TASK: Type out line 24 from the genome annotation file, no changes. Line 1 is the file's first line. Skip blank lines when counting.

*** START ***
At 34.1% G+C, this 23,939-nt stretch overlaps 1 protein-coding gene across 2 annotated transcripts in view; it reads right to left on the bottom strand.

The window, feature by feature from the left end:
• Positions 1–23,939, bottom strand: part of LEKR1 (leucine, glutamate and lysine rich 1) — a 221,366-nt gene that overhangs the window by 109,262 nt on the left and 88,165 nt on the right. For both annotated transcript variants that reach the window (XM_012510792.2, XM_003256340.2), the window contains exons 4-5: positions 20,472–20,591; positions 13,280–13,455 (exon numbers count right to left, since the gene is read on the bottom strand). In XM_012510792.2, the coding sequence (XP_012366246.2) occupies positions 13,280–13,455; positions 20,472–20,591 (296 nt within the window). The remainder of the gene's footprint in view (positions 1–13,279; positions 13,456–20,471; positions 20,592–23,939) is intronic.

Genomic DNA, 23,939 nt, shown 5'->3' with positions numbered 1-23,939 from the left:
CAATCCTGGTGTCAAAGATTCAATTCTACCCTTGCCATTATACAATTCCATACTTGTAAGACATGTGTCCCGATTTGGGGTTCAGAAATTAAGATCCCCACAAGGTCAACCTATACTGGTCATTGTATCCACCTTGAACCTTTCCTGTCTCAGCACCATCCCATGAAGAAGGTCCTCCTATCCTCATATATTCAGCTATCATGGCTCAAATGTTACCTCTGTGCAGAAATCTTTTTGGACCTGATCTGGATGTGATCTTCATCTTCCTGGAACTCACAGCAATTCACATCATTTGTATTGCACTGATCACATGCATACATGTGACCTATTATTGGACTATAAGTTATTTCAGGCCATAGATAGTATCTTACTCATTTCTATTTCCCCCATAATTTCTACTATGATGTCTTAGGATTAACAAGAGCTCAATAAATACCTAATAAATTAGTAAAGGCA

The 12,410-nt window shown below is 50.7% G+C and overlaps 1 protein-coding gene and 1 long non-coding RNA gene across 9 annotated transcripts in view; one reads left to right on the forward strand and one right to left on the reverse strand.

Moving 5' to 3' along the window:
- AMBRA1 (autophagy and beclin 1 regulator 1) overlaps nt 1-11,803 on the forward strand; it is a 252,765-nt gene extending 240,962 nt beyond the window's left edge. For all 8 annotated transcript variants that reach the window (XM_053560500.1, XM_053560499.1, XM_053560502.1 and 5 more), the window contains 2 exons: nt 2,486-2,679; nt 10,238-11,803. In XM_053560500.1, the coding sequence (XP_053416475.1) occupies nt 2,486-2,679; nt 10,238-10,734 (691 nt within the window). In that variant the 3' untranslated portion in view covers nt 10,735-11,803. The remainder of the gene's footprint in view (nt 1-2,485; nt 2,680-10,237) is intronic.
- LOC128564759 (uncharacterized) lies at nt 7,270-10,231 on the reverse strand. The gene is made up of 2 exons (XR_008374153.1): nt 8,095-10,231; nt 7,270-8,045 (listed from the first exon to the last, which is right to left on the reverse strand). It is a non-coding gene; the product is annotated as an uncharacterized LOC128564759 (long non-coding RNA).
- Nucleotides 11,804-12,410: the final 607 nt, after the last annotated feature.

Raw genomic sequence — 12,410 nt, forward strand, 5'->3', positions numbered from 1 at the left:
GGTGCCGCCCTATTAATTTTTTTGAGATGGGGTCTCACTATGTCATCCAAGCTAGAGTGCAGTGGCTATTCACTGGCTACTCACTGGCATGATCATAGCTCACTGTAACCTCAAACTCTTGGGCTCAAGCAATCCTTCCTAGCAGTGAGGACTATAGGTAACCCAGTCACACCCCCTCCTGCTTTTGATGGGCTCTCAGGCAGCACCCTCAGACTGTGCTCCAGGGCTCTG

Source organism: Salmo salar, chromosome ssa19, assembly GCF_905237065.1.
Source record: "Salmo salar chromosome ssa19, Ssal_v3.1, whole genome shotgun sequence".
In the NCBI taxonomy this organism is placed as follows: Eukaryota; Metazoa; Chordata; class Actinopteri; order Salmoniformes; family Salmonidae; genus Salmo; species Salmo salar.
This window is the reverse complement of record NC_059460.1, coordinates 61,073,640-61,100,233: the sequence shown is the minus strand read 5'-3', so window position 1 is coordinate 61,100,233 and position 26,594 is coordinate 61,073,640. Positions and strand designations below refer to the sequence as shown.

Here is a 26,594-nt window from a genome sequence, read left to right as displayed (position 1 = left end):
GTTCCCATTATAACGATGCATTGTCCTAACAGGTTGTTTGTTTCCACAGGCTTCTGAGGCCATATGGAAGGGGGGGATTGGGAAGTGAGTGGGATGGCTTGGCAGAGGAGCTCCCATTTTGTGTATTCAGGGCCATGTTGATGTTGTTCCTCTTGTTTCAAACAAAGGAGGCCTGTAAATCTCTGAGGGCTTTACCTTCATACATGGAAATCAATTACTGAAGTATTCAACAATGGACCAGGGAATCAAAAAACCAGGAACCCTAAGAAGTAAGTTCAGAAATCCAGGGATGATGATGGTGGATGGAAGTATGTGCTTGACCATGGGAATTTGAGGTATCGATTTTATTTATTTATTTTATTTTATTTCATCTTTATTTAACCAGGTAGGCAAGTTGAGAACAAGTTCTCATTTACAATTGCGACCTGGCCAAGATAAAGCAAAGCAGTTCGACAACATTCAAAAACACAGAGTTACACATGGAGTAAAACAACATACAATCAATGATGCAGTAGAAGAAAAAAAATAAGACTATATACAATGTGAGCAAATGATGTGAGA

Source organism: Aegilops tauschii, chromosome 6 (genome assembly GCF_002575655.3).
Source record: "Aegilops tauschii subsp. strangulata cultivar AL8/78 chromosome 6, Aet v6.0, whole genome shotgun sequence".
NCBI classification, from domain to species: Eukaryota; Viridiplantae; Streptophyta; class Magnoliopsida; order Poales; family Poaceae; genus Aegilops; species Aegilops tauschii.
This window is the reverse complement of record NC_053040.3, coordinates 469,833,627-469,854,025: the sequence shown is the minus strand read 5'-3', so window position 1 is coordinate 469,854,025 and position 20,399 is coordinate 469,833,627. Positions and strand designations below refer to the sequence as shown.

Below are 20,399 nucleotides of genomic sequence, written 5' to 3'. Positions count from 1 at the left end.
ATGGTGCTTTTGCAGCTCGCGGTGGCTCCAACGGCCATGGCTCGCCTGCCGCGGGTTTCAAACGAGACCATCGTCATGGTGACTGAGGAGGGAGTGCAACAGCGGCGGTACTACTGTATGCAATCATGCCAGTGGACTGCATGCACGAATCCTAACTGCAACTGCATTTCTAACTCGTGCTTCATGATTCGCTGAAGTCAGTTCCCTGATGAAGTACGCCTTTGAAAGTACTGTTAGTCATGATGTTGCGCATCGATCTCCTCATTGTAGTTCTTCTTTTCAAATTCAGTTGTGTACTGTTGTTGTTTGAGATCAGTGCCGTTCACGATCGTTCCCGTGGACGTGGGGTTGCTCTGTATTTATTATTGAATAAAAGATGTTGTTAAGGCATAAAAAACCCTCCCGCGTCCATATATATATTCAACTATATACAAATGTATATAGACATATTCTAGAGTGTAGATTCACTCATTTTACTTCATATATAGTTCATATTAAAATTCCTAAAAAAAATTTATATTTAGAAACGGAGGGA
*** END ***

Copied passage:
ATGGTGCTTTTGCAGCTCGCGGTGGCTCCAACGGCCATGGCTCGCCTGCCGCGGGTTTCAAACGAGACCATCGTCATGGTGACTGAGGAGGGAGTGCAACAGCGGCGGTACTACTGTATGCAATCATGCCAGTGGACTGCATGCACGAATCCTAACTGCAACTGCATTTCTAACTCGTGCTTCATGATTCGCTGAAGTCAGTTCCCTGATGAAGTACGCCTTTGAAAGTACTGTTAGTCATGATGTTGCGCATCGATCTCCTCATTGTAGTTCTTCTTTTCAAATTCAGTTGTGTACTGTTGTTGTTTGAGATCAGTGCCGTTCACGATCGTTCCCGTGGACGTGGGGTTGCTCTGTATTTATTATTGAATAAAAGATGTTGTTAAGGCATAAAAAACCCTCCCGCGTCCATATATATATTCAACTATATACAAATGTATATAGACATATTCTAGAGTGTAGATTCACTCATTTTACTTCATATATAGTTCATATTAAAATTCCTAAAAAAAATTTATATTTAGAAACGGAGGGA